- Chris Lundin:
Lundin packs in the hours,
never says no
Scarcely two weeks
after Chris Lundin moved his office from one building to another near
Jordan Quad, his new space had the feel of an extremely small, well-furnished
and art covered the walls, and a yards-long vine, from one of several
well-tended plants, meandered along the top of a wooden bookcase. A
stereo stood against one wall and a tabletop fountain gurgled in a corner.
"I like to settle
in and get things done," explains Lundin, technical operations supervisor
for Information Technology Systems and Services (ITSS). "Work is a huge
amount of my life, so I like it to be nice."
to create a pleasant environment extends far beyond his oasis-like office.
Lundin's 17 years at Stanford have been spent in customer support for
ITSS -- an area where stress and even chaos are part of the job description.
Lundin's steady, positive and "totally supportive" demeanor inspires
confidence in both co-workers and clients, said the colleagues who nominated
him for an Amy Blue Award.
From the loss of
the network in an entire building to vanished Webmail, "there can be
some pretty crummy situations," said Ben Patterson, a computing systems
information analyst for the technical services team. Aside from being
an always reliable source of technical information, "Chris never panics
-- he always has a good attitude, no matter how bad it gets." In fact,
Lundin's personal style is so encouraging and uplifting, Patterson leaves
every encounter with Lundin feeling good, he said. "You come away feeling
like you're doing your job."
A prodigious worker,
Lundin keeps a laptop computer in the bedroom of his Palo Alto home
and starts reading and sending e-mail soon after he rises at 4:30 a.m.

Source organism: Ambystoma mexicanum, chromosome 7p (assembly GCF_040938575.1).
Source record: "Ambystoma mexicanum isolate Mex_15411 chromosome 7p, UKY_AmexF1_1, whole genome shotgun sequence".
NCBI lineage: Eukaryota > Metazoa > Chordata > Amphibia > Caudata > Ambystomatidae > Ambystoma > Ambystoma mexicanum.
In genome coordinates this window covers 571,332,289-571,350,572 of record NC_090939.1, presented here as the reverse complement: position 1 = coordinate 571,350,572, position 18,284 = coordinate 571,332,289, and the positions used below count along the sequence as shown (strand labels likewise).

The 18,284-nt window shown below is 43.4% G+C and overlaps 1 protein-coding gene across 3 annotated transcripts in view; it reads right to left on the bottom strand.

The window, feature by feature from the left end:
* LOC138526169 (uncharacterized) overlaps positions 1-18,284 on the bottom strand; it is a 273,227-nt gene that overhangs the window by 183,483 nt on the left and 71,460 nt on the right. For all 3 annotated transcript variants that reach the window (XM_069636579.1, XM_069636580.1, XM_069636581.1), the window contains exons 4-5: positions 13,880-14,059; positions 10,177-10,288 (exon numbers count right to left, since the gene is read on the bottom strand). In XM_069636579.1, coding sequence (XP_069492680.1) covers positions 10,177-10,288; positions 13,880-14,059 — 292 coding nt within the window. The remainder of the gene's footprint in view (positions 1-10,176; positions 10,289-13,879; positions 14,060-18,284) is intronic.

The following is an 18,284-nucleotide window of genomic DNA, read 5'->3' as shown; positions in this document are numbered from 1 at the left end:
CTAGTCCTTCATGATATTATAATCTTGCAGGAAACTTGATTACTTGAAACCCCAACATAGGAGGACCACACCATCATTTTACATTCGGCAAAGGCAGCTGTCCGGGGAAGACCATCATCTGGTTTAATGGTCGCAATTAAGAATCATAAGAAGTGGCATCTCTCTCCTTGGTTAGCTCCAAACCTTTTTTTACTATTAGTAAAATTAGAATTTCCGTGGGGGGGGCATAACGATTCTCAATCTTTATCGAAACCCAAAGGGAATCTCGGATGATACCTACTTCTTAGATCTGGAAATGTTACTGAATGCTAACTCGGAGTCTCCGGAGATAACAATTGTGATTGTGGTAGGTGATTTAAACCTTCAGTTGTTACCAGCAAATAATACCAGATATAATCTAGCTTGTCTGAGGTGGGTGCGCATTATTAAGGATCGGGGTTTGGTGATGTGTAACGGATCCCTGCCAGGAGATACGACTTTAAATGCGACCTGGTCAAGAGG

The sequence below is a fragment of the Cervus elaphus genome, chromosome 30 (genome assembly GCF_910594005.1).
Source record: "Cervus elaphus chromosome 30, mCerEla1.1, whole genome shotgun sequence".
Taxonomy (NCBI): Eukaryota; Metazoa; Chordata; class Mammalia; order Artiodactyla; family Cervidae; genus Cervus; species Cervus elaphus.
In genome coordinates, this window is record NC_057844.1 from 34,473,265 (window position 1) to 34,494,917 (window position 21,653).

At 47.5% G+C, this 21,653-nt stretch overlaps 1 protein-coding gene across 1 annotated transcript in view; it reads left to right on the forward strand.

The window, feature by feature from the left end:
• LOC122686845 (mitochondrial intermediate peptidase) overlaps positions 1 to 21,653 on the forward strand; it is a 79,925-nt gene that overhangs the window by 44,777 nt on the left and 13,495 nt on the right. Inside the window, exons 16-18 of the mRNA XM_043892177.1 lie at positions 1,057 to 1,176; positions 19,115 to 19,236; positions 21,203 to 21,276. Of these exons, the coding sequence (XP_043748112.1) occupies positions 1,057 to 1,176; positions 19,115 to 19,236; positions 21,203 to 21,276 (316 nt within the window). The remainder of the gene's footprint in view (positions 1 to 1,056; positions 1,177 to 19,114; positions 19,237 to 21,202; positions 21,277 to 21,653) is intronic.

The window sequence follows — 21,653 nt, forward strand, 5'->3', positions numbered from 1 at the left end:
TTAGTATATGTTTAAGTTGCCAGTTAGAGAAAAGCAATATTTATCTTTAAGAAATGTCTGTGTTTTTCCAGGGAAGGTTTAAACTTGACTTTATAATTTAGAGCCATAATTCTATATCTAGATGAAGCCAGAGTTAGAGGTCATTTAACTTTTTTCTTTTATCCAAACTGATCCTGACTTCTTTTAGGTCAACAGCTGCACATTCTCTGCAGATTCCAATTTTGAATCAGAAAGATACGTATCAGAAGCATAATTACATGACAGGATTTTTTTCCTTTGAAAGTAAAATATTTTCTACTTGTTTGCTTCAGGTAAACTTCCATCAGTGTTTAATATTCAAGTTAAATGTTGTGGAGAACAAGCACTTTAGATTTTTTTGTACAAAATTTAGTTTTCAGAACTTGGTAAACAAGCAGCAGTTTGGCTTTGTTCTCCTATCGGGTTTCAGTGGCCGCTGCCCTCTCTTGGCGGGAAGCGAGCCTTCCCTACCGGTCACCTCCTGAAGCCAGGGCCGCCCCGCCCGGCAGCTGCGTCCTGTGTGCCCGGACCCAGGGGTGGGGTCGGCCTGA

(His inbox sometimes holds 3,000 messages.) In the office, Lundin is
known for his readiness to tackle problems and his willingness to assist
whenever he's asked, no matter who is doing the asking. In more than
a decade of working together, "I can't recall him saying no, " said
Tom Goodrich, manager of the technical support team in Academic Technology
and Consulting. "He's told me he figures [people] wouldn't ask if they
didn't need the help, and so he finds a way to help."
expertise, "I don't really consider myself technical," said the one-time
psychology major. "I'm more interested in people and how technology
helps them get their jobs done," he said.
Lundin, who switched
his major and earned a business degree from Notre Dame de Namur University
in Belmont, worked as a contract manager for Southern Pacific Transportation
Co. in San Francisco before joining ITSS as a financial analyst in 1985.
At Stanford, the computer revolution already was surging ahead. Twenty
employees shared one computer at Southern Pacific, he said. "Here everyone
had their own."
Lundin moved into
computer customer support in 1989, in time to help roll out the Prism
applications. Over the years, Lundin has managed a core group of employees
who have worked together under a long string of different acronyms.
Simply put, Lundin has been the glue that's held the ITSS customer support
"He's the best manager
of people I've ever known," said Jay Stamps, a member of the technical
support group. "He leads by setting an example we all strain to follow.
A lot of his work is behind the scenes and many, many Stanford people
have benefited from his assistance without ever knowing they have."
"When I get started
doing things, I have a hard time stopping," said Lundin, who sometimes
caps off 14-hour work days by playing softball with the ITSS team --
the "Great Bauds" -- or with meetings of the Peninsula Interfaith Action
to work on local housing issues. The father of three daughters, Lundin
has been married for 28 years, has played piano at his church for 25
years and for the last two decades has played rock 'n' roll with his
buddies in the "All Name No Stars" band.
"This job is never,
ever done, and it takes a certain kind of person to be willing to put
up with that," he said. "You have to say to yourself, 'I've worked as
hard as I can today and I'll come back tomorrow and work as hard as
I can again.' And we'll get through it."